Obviously, a lot of this is driven by oil-related weakness in commodity-heavy provinces like Alberta, but big players like URI have been pretty aggressive about moving fleet out of oil-impacted markets into robust construction markets like the Sun Belt (and time utilization confirms this). While the outlook for construction continues to look good, it wouldn't take much to drive prices (and thus EBITDA margins) down materially.

3. URI Using Scale To Its Advantage

On the bright side, I'm glad to see that URI continues to pull levers other than price. Its focus on specialty rentals continues to pay off, with niche businesses like power and HVAC up mid-teens on strong same-store sales growth.

Perhaps most interesting is the company's new e-commerce platform. As CEO Michael Kneeland explained:

I also want to mention an announcement that will be coming out in the next few days, about the expansion of our digital customer service platform. The launch of a true e-commerce capability will give us more ways to connect with customers and engage in new markets. Our system is the first in North America to fully automate the rental transaction process end to end, and the first to offer online ordering to all commercial renters and consumers. We are always looking at ways that walk in our customers' shoes, and while many of our customers want a consultative approach, there are always customers that know exactly what to order, and prefer to operate in a more digital manner, and we are excited to get those customers a more streamlined way to transaction with us.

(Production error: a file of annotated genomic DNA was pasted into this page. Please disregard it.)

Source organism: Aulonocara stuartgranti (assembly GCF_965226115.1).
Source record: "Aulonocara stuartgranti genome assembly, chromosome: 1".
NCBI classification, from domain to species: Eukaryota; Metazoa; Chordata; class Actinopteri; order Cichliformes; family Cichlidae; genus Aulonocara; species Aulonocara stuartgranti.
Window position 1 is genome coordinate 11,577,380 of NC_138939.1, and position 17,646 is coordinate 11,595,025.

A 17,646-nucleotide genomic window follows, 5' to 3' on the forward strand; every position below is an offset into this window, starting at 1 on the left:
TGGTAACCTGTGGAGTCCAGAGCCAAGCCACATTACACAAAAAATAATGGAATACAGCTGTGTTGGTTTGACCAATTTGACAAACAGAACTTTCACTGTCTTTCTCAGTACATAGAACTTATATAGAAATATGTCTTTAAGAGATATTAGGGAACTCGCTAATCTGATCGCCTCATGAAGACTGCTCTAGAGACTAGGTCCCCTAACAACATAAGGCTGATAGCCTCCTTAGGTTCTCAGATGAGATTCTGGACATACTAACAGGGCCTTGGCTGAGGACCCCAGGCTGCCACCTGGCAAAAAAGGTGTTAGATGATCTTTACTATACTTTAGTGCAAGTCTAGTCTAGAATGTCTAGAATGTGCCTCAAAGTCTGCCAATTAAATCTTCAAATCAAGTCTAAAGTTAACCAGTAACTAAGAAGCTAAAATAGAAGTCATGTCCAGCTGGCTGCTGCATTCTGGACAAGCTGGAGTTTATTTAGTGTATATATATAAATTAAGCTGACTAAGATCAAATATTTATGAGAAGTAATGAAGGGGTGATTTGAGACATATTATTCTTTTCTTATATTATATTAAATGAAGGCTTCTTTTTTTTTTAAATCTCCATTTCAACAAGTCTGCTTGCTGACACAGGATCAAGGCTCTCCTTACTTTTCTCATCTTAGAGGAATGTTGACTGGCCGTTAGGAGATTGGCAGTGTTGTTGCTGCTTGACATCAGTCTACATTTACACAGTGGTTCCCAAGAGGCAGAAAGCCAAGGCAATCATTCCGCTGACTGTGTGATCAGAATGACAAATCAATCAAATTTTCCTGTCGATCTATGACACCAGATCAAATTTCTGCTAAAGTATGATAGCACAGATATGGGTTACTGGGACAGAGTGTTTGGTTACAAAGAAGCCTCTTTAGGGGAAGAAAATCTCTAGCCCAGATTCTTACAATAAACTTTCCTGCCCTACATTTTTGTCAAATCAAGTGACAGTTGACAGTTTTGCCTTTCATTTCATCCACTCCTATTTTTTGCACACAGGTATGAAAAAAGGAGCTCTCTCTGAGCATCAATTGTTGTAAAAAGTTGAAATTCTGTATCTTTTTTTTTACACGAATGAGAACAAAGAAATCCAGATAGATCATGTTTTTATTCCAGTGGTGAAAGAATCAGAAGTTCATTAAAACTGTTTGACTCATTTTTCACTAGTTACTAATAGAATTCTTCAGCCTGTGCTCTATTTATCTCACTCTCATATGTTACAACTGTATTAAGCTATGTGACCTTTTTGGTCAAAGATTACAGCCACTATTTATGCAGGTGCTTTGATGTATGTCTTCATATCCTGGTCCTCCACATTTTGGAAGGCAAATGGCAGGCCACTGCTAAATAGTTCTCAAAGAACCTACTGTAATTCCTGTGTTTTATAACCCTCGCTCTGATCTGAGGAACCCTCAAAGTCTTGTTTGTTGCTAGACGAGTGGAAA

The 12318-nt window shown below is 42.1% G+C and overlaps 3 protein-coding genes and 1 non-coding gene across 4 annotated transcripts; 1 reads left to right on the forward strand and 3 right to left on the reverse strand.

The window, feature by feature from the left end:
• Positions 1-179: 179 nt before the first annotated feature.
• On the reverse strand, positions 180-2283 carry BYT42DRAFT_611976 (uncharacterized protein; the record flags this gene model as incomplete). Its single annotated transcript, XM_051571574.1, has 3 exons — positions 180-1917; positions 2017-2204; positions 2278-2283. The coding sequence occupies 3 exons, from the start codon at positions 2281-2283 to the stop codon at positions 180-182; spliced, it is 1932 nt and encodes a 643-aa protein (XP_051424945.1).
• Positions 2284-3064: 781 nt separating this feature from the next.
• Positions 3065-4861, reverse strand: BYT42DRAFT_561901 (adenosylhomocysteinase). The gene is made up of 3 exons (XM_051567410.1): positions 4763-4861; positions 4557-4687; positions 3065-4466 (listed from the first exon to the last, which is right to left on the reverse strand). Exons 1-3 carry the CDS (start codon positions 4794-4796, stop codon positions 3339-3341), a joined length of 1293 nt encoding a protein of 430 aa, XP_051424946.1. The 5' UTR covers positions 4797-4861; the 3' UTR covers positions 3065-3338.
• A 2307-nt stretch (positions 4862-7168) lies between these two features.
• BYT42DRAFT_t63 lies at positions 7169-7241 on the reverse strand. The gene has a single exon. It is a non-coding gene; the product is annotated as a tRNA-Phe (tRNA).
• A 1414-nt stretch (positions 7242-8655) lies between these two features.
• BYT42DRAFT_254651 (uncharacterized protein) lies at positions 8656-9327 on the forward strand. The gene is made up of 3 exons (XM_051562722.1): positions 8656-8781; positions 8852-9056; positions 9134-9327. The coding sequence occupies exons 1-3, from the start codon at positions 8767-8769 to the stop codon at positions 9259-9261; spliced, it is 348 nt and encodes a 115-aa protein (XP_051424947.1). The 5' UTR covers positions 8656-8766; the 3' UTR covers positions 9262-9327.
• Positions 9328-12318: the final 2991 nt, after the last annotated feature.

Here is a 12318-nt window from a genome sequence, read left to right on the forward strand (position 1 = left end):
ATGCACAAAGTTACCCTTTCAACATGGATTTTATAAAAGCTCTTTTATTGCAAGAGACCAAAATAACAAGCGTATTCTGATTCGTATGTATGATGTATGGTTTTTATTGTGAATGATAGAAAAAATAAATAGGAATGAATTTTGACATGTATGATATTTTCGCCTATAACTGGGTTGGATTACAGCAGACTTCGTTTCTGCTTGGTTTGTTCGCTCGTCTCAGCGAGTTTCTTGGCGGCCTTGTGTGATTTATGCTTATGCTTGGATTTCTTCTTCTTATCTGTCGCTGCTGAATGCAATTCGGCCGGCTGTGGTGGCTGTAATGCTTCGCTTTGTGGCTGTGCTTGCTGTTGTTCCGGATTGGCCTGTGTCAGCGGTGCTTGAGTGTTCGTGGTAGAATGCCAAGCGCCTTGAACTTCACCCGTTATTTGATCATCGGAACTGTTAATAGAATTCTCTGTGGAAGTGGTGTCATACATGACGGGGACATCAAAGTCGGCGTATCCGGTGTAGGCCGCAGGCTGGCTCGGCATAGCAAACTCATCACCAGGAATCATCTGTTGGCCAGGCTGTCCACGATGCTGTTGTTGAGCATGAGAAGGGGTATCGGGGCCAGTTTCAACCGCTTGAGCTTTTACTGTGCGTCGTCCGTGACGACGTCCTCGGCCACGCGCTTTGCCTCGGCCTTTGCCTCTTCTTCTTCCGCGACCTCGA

This is a great way for URI to utilize its scale to provide value beyond price. Without directly cutting price, if it can decrease customers' administrative overhead related to equipment rental, it is providing value - such that even if Mom And Pop Equipment Rental down the street has the same Cat dozer renting for a 1-2% lower rate, you might still prefer to choose United.

It will be worth watching whether or not smaller equipment rental companies can replicate this convenience by using SaaS marketplaces such as Yard Club (profiled in the Journal a year ago). Nonetheless, the e-commerce initiative is an example of how United is using its scale to its advantage, to drive value for customers (and returns for itself) without going down the dark road of price competition.


End-markets continue to hold up for United, and management seems to be handling the challenging conditions well. However, with pricing power gone at this point in the cycle - and the risk of downside shocks clearly present - it's hard for me to view URI as a compelling investment opportunity; precise valuation is challenging given that it's basically a directional bet on the construction cycle.

Disclosure: I/we have no positions in any stocks mentioned, and no plans to initiate any positions within the next 72 hours.

I wrote this article myself, and it expresses my own opinions. I am not receiving compensation for it (other than from Seeking Alpha). I have no business relationship with any company whose stock is mentioned in this article.